EffectsLab Lite User Windows User MacOS User FXhome Movie Maker

Gold Member

BigFX FilmFX is very good, and very very fast.
Posted: Thu, 17th Jun 2004, 6:40pm

Post 21 of 41

Kid

Force: 4177 | Joined: 1st Apr 2001 | Posts: 1876

EffectsLab Lite User VideoWrap User Windows User

Gold Member

Firstly get a vx2100 razz

Secondly, film and analogue in general does not have infinate resolution, it just shows it in a different way. It is quite a tricky concept to understand and I was trying to explain it to a noob in the #fxhome channel a few weeks ago. They couldn't understand how analogue could ever be worse than digital since it has 'a smooth signal' whereas digital is sampled. Analogue doesn't store infinite detail, it just goes blurry instead of steppy.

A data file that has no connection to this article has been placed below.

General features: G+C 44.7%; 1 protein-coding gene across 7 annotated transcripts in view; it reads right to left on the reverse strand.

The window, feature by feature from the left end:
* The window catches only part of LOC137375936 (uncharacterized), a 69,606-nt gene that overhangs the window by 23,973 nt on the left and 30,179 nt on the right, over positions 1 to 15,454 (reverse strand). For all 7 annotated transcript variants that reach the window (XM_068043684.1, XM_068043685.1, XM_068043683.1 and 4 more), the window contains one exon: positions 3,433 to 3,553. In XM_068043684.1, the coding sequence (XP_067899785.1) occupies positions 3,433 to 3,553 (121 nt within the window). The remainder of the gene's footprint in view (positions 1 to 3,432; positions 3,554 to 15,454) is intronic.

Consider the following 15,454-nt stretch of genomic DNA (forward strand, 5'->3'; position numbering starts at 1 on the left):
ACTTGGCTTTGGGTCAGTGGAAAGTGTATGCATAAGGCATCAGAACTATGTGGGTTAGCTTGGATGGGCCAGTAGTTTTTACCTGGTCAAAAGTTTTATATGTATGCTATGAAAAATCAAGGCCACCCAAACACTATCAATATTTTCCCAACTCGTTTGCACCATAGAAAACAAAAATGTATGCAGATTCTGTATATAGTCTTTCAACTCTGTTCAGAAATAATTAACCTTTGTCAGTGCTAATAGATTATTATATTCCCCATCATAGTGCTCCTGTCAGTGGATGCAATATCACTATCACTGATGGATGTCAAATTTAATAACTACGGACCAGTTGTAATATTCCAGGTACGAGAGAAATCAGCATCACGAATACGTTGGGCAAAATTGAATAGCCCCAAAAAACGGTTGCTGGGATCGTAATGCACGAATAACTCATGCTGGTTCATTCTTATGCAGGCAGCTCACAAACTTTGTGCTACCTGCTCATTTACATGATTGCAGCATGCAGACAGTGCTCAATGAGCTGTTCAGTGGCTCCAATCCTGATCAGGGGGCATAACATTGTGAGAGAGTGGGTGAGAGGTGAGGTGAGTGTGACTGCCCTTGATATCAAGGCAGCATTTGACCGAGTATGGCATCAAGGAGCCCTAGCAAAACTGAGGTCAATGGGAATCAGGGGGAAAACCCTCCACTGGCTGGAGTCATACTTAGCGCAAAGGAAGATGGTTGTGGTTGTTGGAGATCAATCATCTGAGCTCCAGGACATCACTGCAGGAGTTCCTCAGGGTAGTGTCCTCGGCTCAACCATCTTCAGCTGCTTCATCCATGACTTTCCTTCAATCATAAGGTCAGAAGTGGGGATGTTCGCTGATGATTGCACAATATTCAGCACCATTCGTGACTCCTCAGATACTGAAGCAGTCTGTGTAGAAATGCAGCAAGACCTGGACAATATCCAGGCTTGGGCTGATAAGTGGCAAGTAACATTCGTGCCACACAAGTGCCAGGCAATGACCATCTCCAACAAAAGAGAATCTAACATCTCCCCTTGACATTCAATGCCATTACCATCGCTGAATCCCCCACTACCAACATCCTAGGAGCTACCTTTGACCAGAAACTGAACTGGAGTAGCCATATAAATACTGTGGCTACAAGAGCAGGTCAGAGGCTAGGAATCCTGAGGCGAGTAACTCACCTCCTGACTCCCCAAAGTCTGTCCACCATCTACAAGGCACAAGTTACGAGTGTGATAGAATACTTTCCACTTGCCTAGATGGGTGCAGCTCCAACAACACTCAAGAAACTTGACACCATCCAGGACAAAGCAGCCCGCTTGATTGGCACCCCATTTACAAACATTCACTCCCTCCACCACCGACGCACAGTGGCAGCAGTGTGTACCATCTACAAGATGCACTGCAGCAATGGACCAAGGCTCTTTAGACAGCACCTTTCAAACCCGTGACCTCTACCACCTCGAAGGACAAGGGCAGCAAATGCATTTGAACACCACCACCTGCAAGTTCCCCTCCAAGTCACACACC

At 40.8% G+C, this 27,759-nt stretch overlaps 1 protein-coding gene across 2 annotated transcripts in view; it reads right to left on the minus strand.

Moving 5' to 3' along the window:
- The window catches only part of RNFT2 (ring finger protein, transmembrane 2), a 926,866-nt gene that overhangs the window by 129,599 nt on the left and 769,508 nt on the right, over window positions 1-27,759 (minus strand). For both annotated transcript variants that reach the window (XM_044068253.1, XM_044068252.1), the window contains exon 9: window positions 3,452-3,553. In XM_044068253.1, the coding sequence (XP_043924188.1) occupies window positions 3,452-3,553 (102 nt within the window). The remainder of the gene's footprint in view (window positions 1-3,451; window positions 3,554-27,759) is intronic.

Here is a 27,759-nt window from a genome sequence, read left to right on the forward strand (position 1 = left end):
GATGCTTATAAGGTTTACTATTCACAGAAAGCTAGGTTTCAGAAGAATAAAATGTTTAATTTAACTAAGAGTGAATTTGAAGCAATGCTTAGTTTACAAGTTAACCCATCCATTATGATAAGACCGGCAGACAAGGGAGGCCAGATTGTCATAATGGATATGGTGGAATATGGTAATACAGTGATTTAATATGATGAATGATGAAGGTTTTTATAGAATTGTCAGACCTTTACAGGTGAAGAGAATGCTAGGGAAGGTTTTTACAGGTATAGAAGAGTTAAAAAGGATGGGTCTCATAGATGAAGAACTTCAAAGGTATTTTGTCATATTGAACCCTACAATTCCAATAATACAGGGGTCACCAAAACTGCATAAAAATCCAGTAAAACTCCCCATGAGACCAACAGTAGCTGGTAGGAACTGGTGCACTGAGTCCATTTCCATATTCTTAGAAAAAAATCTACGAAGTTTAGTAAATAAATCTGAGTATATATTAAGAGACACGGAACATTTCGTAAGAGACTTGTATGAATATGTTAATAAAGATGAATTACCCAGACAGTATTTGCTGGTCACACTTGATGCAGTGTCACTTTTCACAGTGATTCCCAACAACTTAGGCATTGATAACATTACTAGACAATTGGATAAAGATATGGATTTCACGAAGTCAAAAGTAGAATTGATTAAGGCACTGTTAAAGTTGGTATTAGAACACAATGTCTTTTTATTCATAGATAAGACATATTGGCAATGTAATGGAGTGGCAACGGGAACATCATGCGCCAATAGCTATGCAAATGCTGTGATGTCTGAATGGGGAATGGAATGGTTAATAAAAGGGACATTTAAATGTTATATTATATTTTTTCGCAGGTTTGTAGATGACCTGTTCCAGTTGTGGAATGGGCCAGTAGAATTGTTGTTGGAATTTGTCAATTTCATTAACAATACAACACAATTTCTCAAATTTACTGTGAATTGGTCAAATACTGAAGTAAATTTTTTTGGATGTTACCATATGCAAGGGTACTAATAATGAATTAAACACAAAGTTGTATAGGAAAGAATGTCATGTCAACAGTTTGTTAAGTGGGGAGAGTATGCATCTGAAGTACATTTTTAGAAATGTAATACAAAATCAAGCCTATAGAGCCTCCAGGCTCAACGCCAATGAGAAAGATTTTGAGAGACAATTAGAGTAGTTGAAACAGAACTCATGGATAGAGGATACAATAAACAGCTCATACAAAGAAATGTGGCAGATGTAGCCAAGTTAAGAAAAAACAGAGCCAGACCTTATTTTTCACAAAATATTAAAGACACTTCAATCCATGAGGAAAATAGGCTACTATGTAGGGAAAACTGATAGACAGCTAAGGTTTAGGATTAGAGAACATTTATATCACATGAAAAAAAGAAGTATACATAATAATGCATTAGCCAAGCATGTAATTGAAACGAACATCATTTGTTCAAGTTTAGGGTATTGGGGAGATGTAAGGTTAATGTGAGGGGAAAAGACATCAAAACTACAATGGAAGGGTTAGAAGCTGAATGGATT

Posted: Thu, 17th Jun 2004, 6:42pm

Post 22 of 41

Aculag

Force: 8365 | Joined: 21st Jun 2002 | Posts: 8581

EffectsLab Lite User VideoWrap User FXhome Movie Maker MacOS User

Gold Member

But how cool would it be if something could be projected to a theoretically infinite size? Oh man, that'd be cool.
Posted: Thu, 17th Jun 2004, 6:59pm

Post 23 of 41

PhLogan

Force: 490 | Joined: 1st May 2004 | Posts: 290

EffectsLab Lite User Windows User

Gold Member

between here |............................................................................................................................................................................| and here cool (thats alot, trust me.)
Posted: Thu, 17th Jun 2004, 7:03pm

Post 24 of 41

Joshua Davies